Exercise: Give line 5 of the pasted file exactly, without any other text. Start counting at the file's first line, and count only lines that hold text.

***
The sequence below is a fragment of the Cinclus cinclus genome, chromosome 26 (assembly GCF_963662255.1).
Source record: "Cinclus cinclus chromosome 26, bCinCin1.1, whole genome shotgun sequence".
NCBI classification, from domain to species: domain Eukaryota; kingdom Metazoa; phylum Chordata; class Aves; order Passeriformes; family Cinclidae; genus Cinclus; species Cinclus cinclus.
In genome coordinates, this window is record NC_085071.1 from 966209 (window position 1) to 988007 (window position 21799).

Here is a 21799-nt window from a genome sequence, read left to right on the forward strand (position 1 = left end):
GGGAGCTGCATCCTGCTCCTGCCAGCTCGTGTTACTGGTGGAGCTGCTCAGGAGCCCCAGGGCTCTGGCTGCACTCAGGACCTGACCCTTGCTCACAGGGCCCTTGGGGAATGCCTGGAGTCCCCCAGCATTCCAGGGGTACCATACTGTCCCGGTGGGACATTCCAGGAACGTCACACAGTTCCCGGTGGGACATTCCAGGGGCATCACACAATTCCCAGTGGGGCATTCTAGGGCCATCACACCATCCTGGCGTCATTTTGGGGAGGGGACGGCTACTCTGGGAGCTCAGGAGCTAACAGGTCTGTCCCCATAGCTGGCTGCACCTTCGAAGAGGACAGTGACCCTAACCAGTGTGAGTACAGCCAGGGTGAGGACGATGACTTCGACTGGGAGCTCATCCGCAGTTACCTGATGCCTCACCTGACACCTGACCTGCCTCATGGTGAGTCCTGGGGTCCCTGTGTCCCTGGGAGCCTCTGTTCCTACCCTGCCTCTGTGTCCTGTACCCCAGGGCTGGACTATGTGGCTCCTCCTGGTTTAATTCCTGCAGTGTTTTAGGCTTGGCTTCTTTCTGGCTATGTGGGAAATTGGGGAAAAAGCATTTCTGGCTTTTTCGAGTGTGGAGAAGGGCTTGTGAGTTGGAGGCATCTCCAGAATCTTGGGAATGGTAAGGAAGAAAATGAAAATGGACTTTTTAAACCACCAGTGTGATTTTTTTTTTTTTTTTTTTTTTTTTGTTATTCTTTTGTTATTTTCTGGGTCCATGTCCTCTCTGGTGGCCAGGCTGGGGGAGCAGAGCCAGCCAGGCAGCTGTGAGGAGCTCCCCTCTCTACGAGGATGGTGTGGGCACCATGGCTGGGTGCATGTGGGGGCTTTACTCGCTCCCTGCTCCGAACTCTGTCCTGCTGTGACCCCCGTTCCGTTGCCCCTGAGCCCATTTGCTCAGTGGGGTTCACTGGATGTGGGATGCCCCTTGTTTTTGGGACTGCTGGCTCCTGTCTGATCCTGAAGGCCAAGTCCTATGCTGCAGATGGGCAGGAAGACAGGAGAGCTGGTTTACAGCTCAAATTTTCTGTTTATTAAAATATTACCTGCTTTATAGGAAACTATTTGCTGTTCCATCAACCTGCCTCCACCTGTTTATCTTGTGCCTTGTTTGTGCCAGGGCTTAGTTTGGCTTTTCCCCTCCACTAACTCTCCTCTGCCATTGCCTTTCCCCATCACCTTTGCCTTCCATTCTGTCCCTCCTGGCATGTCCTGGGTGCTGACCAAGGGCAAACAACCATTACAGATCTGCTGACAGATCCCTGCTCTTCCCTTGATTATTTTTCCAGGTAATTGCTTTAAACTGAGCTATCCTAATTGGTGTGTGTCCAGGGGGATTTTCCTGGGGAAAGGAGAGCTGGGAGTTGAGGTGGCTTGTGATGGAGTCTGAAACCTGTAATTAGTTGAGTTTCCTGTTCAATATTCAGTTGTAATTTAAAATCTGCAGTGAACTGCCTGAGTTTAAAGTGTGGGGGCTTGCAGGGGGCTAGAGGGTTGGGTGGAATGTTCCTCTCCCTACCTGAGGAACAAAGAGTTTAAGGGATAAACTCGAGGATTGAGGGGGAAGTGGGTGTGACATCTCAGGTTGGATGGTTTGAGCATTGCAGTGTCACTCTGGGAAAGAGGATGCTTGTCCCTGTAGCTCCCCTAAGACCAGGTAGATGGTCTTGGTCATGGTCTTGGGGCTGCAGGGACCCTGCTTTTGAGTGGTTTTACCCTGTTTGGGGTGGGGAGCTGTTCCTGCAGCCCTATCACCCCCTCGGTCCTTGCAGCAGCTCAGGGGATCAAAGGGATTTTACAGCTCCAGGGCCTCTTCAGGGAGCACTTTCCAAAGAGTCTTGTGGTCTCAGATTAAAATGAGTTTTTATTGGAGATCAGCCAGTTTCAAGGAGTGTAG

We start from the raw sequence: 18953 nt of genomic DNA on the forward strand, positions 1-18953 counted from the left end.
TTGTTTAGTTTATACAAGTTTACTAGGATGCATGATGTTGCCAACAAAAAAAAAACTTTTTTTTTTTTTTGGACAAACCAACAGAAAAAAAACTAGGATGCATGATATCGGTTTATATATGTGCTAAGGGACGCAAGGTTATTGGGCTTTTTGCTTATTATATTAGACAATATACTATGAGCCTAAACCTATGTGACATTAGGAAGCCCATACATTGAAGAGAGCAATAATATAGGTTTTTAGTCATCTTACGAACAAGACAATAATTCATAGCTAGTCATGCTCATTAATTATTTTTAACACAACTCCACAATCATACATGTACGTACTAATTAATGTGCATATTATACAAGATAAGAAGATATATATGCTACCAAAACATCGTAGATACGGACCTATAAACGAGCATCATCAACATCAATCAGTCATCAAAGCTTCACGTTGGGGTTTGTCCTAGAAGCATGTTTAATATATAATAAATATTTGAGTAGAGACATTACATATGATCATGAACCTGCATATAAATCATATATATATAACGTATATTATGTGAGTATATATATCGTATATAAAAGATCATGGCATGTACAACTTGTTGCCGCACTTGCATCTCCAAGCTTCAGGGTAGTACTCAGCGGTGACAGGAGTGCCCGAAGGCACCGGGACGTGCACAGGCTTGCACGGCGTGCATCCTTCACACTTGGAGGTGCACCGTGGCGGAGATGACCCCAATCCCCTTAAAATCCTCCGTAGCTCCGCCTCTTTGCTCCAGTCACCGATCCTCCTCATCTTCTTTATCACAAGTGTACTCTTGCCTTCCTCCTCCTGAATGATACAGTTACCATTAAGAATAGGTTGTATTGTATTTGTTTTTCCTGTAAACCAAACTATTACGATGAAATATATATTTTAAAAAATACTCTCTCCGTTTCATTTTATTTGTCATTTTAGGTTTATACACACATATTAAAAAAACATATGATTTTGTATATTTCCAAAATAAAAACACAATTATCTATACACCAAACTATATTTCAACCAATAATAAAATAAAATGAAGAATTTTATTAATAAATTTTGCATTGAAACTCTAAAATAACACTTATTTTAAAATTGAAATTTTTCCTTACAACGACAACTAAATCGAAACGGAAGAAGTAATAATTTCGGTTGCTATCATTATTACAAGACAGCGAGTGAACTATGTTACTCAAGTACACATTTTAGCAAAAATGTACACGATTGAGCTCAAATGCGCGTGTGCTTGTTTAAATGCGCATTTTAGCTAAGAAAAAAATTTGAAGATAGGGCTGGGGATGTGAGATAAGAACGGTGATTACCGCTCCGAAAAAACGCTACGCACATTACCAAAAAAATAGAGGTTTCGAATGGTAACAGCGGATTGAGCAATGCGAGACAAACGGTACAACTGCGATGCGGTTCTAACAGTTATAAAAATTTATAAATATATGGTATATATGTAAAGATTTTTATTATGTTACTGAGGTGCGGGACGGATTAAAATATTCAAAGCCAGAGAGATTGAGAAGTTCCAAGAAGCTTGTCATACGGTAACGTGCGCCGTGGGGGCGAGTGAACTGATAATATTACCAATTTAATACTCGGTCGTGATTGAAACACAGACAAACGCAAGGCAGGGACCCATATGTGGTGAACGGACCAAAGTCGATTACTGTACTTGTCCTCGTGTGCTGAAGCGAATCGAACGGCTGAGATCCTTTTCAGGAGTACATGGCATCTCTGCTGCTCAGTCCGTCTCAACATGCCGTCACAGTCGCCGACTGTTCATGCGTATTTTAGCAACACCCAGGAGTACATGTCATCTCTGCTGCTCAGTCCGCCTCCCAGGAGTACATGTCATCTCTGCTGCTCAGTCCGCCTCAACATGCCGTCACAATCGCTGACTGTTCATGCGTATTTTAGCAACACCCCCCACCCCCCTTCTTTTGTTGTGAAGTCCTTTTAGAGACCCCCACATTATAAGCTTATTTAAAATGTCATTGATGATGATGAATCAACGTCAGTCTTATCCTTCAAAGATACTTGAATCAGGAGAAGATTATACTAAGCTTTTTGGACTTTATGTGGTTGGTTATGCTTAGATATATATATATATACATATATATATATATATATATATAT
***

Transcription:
Here is a 21799-nt window from a genome sequence, read left to right on the forward strand (position 1 = left end):